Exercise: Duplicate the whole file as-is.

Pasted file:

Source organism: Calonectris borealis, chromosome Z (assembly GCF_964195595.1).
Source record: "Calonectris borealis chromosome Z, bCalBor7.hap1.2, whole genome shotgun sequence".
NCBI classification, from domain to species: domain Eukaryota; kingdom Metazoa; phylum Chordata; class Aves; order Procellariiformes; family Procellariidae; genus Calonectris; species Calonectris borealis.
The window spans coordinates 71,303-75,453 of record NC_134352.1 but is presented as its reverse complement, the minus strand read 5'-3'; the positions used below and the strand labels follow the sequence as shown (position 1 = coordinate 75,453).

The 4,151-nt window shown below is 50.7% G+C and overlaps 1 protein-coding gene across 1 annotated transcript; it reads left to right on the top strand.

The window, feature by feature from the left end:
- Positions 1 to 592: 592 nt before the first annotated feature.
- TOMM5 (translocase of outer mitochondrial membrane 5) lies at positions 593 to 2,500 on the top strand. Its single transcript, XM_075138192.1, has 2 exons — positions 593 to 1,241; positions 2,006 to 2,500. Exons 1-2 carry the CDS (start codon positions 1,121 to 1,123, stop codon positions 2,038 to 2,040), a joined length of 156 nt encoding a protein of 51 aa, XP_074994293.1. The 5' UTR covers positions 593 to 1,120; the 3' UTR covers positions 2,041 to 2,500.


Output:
Source organism: Calonectris borealis, chromosome Z (assembly GCF_964195595.1).
Source record: "Calonectris borealis chromosome Z, bCalBor7.hap1.2, whole genome shotgun sequence".
NCBI classification, from domain to species: domain Eukaryota; kingdom Metazoa; phylum Chordata; class Aves; order Procellariiformes; family Procellariidae; genus Calonectris; species Calonectris borealis.
The window spans coordinates 71,303-75,453 of record NC_134352.1 but is presented as its reverse complement, the minus strand read 5'-3'; the positions used below and the strand labels follow the sequence as shown (position 1 = coordinate 75,453).

The 4,151-nt window shown below is 50.7% G+C and overlaps 1 protein-coding gene across 1 annotated transcript; it reads left to right on the top strand.

The window, feature by feature from the left end:
- Positions 1 to 592: 592 nt before the first annotated feature.
- TOMM5 (translocase of outer mitochondrial membrane 5) lies at positions 593 to 2,500 on the top strand. Its single transcript, XM_075138192.1, has 2 exons — positions 593 to 1,241; positions 2,006 to 2,500. Exons 1-2 carry the CDS (start codon positions 1,121 to 1,123, stop codon positions 2,038 to 2,040), a joined length of 156 nt encoding a protein of 51 aa, XP_074994293.1. The 5' UTR covers positions 593 to 1,120; the 3' UTR covers positions 2,041 to 2,500.